By allowing ads to appear on this site, you support the local businesses who, in turn, support great journalism.
Ask Dr. Gott 2/5
Excess mucus may have no cause
Placeholder Image
    DEAR DR. GOTT: I am a 65-year-old male. My problem is that I have to frequently clear excess mucus from my throat. It seems to be worse when I am talking on the phone or meeting new people.
    I have had this problem for many years, even as a teenager, but it has gotten much worse. My tonsils were removed when I was 21.
    I went to a throat specialist and was told it was probably caused by acid reflux. I then had a test done on my esophagus that showed some moderate acid reflux despite the fact that I never have heartburn. My throat otherwise looked completely normal. I now take Nexium but continue to have the same mucus problem. It is definitely not a habit. It can happen at nearly any time of the day, even when I am not talking. It sometimes will last for several hours.
    I think my doctors are on the wrong track. Can you help me?
    DEAR READER: Acid reflux can lead to upper-respiratory mucus secretion. However, your condition has been present for decades, so I would check out the possibility of an inhalational allergy or other sinus condition, such as polyps or enlarged adenoids (the filtering mechanism near the sinuses). You should go back to your ear-nose-and-throat specialist and ask about this. He or she can test you for any sinus abnormalities. Polyps and enlarged adenoids often respond to steroid nasal spray but may require surgical removal. If, however, the tests are negative, your doctor can provide a referral to an allergy specialist. The allergist should test you for various irritants such as dust, dander, pollen and more. If you do indeed have an allergy, a simple medication, such as Zyrtec or Clarinex, should solve your problem. However, if no allergy is discovered, I’m afraid you may fall into the category of people who have excess mucus for no apparent reason. This often does not have a single successful treatment, but your ENT doctor may be able to offer some suggestions, including a humidifier, dehumidifier, air filters, over-the-counter decongestants and more.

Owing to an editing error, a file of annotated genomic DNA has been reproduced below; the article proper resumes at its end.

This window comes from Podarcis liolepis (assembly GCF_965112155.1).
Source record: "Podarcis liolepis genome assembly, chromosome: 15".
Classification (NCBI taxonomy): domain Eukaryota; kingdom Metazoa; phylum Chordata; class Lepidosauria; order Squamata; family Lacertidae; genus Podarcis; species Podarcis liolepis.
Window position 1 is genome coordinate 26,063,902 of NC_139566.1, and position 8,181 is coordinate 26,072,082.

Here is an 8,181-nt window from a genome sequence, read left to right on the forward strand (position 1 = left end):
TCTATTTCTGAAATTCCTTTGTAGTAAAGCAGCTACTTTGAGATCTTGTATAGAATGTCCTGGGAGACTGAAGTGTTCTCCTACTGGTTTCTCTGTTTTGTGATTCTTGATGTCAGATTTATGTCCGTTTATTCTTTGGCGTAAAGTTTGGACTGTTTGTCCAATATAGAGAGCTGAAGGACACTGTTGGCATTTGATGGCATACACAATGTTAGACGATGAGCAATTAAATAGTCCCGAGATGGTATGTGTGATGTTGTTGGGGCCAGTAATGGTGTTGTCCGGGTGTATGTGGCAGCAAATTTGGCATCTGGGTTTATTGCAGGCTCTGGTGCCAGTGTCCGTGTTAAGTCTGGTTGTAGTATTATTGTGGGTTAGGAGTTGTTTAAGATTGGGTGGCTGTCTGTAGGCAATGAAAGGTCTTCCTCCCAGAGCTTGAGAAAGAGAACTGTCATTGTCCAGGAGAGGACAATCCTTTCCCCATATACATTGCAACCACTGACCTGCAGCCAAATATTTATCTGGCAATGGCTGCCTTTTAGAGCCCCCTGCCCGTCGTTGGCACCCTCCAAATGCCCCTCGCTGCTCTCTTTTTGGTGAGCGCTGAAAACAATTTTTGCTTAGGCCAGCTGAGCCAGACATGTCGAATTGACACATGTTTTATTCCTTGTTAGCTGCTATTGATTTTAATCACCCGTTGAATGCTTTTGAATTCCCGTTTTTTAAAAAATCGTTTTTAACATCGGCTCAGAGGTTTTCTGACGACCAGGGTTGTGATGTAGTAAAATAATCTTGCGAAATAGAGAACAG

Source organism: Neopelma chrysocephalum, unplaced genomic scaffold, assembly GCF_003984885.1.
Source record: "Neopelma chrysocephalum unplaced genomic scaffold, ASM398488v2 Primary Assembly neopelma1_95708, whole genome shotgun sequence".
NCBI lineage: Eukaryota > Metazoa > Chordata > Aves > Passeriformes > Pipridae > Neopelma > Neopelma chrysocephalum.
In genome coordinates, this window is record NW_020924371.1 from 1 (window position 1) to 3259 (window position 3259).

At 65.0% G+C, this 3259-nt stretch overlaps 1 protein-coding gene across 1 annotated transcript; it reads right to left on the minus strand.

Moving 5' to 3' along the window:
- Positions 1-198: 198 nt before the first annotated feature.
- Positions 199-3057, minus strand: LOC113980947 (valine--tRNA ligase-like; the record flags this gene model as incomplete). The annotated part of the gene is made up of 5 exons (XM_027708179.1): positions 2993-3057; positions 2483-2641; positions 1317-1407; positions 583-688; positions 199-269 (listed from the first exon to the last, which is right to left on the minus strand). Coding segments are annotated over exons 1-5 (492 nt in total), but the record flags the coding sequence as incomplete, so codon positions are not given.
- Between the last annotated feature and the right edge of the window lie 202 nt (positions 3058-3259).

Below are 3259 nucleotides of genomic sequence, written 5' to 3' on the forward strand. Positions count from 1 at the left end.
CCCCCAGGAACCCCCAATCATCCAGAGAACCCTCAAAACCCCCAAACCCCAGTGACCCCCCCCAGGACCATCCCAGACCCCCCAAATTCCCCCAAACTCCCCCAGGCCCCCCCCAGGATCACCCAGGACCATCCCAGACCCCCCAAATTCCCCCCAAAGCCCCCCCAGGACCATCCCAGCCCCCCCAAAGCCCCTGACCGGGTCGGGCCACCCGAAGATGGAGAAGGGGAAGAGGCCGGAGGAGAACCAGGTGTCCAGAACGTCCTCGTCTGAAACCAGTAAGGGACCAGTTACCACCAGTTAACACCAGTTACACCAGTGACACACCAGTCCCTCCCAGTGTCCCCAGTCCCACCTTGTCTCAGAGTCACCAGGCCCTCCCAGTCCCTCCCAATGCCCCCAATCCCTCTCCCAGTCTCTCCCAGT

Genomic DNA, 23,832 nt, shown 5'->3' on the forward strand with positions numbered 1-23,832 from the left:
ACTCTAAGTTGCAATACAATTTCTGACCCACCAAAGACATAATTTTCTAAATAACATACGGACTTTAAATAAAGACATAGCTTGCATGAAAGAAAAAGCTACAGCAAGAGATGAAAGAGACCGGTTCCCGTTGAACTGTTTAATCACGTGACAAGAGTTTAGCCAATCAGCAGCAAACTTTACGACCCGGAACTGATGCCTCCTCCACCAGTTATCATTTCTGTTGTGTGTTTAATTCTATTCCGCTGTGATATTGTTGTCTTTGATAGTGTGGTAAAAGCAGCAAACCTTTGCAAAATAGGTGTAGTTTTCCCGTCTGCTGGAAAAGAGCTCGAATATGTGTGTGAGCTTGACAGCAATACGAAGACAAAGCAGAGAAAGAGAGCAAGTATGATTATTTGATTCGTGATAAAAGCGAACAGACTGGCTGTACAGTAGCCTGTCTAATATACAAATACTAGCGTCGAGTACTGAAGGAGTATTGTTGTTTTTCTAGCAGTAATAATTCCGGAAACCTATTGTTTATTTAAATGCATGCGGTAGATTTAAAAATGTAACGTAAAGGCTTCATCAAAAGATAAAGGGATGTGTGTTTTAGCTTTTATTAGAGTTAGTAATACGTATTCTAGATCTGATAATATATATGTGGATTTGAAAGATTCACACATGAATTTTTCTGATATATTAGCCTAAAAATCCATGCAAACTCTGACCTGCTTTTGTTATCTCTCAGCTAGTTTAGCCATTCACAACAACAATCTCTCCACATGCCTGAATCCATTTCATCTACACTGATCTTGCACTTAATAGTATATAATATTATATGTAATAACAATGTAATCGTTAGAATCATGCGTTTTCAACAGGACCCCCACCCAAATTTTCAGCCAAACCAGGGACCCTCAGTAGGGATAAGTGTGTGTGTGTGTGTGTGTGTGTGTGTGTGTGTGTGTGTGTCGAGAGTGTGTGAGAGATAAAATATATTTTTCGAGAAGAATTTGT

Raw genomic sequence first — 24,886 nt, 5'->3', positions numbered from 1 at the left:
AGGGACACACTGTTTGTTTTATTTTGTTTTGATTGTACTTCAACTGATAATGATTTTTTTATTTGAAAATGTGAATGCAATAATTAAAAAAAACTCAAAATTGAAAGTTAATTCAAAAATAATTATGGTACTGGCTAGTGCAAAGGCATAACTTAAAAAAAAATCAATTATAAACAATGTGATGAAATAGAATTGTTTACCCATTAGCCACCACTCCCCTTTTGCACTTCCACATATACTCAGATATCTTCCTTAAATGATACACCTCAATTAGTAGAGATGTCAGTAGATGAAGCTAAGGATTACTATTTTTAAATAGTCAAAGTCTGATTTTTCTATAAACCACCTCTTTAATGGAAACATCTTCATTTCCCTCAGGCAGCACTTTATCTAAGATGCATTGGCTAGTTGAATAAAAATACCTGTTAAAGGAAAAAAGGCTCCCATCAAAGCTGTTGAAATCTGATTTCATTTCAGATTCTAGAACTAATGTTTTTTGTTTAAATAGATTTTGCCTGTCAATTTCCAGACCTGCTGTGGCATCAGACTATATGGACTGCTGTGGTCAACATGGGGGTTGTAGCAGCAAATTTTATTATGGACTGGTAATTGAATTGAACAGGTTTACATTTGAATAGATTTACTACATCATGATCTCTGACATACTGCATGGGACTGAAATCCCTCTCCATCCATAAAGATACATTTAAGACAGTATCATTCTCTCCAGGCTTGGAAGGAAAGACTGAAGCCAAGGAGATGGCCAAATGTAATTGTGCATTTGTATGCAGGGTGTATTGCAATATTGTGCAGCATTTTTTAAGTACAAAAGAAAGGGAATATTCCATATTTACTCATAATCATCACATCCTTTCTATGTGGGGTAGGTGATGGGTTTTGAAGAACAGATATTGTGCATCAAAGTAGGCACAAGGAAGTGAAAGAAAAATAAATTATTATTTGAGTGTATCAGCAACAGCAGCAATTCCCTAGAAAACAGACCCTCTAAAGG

I had a patient with symptoms much like yours. She was a cat lover and had had many cats over the years. She, for no apparent reason, had suddenly become sensitive to cat dander.
    The solution was easy for me but difficult for her. She had to give her beloved cats away to other loving homes. Her problem was gone soon after the cats were.
    Let me know how this situation works out for you.
    To give you related information, I am sending you copies of my Health Reports “Allergies” and “Hiatal Hernia, Acid Reflux and Indigestion.”

Sign up for the Herald's free e-newsletter